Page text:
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Dating as far back as the 11th Century, the long-standing Oxford Castle is much revered for its unmarred history. Birthed on the grounds of an erstwhile Anglo-Saxon settlement, this medieval castle once commanded much military as well as cultural significance. It was built on the orders of a Norman nobleman, hence being a stirring window into the military, penal and administrative legacy of Normandy. However, today, the castle and its many ruins lie nestled in the heart of Oxfordshire in all their antiquated glory. Among the medieval remains of the castle is a motte, a cavernous crypt chamber adorned with Norman capitals and columns and the enchanting St George's Tower. Also renowned for its role as a prison, this ruinous castle speaks of a forgotten heritage interweaved with timeless lores and legend. What is more, is that the castle offers tours led by colorful and costumed characters. Over the years, the castle has been preserved and is something of a time capsule, entrancing visitors with poignant tales of its eventful existence.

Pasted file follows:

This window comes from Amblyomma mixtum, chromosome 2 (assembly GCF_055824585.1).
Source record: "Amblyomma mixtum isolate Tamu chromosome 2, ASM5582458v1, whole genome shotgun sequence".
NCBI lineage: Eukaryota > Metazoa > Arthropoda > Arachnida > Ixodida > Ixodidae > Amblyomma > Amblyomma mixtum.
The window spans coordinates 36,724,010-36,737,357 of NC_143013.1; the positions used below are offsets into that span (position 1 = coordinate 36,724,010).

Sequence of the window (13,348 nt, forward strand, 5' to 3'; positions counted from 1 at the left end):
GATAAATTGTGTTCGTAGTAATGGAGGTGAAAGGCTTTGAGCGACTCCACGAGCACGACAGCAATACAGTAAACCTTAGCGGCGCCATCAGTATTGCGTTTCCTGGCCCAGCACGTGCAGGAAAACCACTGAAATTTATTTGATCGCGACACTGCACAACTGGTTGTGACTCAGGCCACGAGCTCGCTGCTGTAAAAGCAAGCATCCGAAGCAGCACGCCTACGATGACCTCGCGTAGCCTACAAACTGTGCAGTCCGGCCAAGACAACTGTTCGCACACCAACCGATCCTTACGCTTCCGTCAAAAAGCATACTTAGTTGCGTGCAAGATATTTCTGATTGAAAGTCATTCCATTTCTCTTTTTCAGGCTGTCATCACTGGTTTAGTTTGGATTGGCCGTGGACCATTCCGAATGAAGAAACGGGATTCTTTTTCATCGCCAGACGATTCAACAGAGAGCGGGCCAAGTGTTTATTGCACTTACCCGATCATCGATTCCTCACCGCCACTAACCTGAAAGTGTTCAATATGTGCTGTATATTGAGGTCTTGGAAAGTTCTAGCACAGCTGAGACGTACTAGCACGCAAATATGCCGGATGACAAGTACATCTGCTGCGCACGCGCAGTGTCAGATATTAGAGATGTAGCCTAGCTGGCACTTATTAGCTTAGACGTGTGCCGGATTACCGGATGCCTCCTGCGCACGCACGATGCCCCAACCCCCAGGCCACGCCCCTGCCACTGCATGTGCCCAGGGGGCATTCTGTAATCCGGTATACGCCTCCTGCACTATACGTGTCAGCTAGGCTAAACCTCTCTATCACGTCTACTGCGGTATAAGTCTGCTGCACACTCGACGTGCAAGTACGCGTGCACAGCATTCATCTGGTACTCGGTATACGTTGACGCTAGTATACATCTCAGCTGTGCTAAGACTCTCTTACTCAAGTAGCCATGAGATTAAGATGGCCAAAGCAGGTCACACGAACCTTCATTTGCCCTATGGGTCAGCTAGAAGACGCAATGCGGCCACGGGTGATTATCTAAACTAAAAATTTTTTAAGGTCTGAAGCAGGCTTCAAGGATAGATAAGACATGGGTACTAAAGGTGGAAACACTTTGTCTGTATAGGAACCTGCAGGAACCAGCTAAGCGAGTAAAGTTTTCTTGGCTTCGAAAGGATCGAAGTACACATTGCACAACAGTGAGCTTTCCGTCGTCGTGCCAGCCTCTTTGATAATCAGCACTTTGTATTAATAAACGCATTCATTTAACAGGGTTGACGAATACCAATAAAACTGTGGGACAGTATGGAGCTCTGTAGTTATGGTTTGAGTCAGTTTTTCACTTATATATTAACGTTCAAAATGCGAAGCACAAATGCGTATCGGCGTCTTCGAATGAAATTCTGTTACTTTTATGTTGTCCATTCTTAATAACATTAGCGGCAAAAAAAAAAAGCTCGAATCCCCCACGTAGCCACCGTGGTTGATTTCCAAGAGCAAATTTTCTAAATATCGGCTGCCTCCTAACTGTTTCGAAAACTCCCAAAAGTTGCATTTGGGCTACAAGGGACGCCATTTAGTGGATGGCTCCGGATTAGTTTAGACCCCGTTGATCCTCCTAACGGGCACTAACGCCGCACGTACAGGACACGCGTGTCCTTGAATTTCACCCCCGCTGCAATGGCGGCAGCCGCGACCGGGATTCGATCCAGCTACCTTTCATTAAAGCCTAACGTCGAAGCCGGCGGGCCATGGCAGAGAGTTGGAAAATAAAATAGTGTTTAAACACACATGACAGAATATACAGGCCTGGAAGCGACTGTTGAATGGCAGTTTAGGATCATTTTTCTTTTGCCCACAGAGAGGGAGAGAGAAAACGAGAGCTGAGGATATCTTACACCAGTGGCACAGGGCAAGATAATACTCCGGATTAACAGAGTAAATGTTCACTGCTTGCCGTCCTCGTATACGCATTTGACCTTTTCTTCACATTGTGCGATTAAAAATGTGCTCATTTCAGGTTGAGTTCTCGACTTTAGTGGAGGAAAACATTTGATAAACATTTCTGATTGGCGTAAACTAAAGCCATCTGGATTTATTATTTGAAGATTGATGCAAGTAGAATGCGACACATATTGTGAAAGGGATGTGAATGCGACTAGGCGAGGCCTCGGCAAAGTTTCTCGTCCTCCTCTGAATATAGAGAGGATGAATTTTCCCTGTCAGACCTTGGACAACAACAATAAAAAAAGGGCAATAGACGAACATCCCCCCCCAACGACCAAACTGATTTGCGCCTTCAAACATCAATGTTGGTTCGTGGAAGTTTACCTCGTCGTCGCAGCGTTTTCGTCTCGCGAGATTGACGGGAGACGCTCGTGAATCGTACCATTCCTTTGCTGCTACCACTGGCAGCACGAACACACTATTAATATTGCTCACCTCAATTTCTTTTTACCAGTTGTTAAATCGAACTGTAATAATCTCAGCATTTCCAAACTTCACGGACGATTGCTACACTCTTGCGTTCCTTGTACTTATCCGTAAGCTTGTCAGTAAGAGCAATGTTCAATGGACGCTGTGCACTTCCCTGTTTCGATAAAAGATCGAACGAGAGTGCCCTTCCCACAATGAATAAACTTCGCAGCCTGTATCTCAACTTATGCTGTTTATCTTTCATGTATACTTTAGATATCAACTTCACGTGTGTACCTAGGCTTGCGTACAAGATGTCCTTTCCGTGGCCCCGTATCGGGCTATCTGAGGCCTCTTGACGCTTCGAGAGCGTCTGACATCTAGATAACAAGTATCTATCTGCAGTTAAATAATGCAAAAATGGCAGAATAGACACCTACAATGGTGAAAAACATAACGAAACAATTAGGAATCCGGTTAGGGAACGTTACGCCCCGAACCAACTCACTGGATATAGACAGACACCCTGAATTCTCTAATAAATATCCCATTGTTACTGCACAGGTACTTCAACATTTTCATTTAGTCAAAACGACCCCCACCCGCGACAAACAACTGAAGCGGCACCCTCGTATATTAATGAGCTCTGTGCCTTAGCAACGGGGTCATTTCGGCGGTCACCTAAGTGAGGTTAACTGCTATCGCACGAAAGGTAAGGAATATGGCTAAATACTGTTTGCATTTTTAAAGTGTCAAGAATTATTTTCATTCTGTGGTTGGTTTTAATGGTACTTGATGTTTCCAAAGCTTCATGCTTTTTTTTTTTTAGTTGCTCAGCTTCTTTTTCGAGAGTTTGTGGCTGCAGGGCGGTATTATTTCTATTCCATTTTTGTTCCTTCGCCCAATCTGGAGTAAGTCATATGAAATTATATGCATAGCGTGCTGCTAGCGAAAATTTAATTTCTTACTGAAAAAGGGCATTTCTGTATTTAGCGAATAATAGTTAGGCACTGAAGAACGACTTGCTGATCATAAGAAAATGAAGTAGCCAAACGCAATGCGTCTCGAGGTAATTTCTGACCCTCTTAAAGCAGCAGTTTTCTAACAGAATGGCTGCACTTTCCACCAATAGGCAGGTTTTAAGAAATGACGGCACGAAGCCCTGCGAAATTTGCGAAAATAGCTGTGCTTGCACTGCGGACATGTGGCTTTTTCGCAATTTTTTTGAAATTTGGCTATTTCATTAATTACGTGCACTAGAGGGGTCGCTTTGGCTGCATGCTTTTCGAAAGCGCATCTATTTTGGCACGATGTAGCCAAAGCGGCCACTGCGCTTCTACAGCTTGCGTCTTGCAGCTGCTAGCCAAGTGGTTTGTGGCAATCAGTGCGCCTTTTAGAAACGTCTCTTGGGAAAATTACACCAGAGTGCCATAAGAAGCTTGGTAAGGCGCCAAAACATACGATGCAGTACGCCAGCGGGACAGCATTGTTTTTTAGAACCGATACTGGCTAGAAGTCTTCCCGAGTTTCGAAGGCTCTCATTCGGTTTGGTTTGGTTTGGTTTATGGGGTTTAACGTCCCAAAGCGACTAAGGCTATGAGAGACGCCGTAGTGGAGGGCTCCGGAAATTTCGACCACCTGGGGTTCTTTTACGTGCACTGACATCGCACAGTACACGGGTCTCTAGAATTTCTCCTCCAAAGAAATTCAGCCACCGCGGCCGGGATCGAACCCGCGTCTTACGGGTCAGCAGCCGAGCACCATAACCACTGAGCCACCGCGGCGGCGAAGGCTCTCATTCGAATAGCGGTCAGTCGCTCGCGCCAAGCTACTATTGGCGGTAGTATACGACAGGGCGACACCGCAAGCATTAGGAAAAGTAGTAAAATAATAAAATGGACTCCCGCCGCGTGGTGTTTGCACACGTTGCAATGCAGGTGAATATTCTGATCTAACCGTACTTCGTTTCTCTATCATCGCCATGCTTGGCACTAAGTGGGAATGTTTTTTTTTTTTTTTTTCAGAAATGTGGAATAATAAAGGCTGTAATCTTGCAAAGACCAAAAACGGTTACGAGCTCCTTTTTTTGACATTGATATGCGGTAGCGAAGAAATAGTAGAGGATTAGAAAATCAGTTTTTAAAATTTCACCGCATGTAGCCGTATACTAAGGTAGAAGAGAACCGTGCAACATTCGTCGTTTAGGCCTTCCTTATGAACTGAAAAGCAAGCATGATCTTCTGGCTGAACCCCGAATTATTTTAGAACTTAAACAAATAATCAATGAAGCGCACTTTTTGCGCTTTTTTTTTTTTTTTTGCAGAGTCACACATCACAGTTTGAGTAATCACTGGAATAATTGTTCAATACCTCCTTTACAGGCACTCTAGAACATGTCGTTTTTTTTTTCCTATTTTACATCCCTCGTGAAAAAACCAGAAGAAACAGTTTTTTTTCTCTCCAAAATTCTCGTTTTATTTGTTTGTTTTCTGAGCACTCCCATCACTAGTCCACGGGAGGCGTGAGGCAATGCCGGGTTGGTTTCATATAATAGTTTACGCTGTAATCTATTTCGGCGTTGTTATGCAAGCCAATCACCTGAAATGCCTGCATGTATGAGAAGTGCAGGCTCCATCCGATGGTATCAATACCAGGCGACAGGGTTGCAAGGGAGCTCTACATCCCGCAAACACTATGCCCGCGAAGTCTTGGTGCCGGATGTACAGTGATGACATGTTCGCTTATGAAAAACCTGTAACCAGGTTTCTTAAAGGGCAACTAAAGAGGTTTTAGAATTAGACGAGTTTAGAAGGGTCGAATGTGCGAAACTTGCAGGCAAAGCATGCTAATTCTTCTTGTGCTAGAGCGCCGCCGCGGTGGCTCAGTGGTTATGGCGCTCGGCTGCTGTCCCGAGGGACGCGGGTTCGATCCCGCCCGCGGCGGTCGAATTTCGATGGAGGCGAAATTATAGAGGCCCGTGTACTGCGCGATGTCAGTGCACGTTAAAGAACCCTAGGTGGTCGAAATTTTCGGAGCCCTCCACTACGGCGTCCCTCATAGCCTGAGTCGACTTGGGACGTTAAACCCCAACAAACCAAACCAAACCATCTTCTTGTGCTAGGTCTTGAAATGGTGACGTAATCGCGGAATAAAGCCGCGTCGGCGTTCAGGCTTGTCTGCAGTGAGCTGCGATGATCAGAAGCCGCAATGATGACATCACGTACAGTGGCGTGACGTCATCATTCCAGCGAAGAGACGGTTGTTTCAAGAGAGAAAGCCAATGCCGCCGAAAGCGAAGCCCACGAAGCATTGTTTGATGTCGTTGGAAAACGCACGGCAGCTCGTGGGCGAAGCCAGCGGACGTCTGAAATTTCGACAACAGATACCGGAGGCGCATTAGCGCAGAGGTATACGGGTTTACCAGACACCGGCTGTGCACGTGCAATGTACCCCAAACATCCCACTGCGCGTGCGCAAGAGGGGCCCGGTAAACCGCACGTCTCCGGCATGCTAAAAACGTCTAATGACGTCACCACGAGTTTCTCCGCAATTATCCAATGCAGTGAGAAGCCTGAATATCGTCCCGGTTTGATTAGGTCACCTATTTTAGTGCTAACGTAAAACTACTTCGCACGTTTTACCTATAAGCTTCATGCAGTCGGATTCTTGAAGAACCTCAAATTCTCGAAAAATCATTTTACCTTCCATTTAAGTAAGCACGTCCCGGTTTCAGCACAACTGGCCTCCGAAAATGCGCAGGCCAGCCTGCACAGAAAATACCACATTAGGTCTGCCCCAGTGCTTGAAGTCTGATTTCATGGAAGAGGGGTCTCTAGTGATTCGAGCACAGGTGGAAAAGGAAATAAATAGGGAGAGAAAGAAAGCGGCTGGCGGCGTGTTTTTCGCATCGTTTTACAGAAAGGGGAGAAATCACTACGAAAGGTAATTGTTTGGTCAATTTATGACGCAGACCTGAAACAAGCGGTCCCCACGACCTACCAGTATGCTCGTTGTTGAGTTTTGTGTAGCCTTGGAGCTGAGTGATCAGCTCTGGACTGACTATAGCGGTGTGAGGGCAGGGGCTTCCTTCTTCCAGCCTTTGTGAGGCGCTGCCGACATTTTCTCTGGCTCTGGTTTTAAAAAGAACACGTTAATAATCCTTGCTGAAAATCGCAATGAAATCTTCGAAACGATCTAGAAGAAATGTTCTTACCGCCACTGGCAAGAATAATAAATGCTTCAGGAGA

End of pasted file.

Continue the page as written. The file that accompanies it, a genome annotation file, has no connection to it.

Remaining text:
Carfax is where the four principal roads of Oxford meet. This 13th-century tower is now all that remains of the former town church of Oxford: St Martin's. The church became unsafe and was demolished in 1820, and then rebuilt and demolished again in 1896 as part of a road-widening scheme. The tower was actually 20 feet (6.09 meters) taller than we see it today, but because townspeople once amused themselves by throwing small coins at students from the top of the tower, the university authorities had it lowered. The two quarter jacks no longer strike the quarter hours, although visitors can often be seen patiently waiting for the clock to reach the appointed time!
Standing over the entrance to the most famous Oxford college, Tom Tower is a landmark in itself. This imposing octagonal tower with a lead-covered cupola was designed by Sir Christopher Wren and completed in 1682. It was constructed on top of an archway and turrets dating from the 16th Century and houses Great Tom - the loudest bell in Oxford. Weighing more than seven tons, the bell chimes 101 times at 9.05p every evening to recall not only the 101 students residing in Christ Church when the tower was completed, but also the time by which they were supposed to be in bed.
Christ Church is the most famous Oxford college, probably the grandest and certainly the most photographed. Founded as Cardinal College in 1525 by Cardinal Wolsey, the college became Christ Church in 1545. The college chapel, which is also the cathedral of the Oxford diocese, contains the reconstructed shrine of St. Frideswide, the patron saint of Oxford, a rich variety of stained and painted glass including works by Abraham van Linge and Edward Burns-Jones and a rare panel depicting the martyrdom of St. Thomas A. Becket.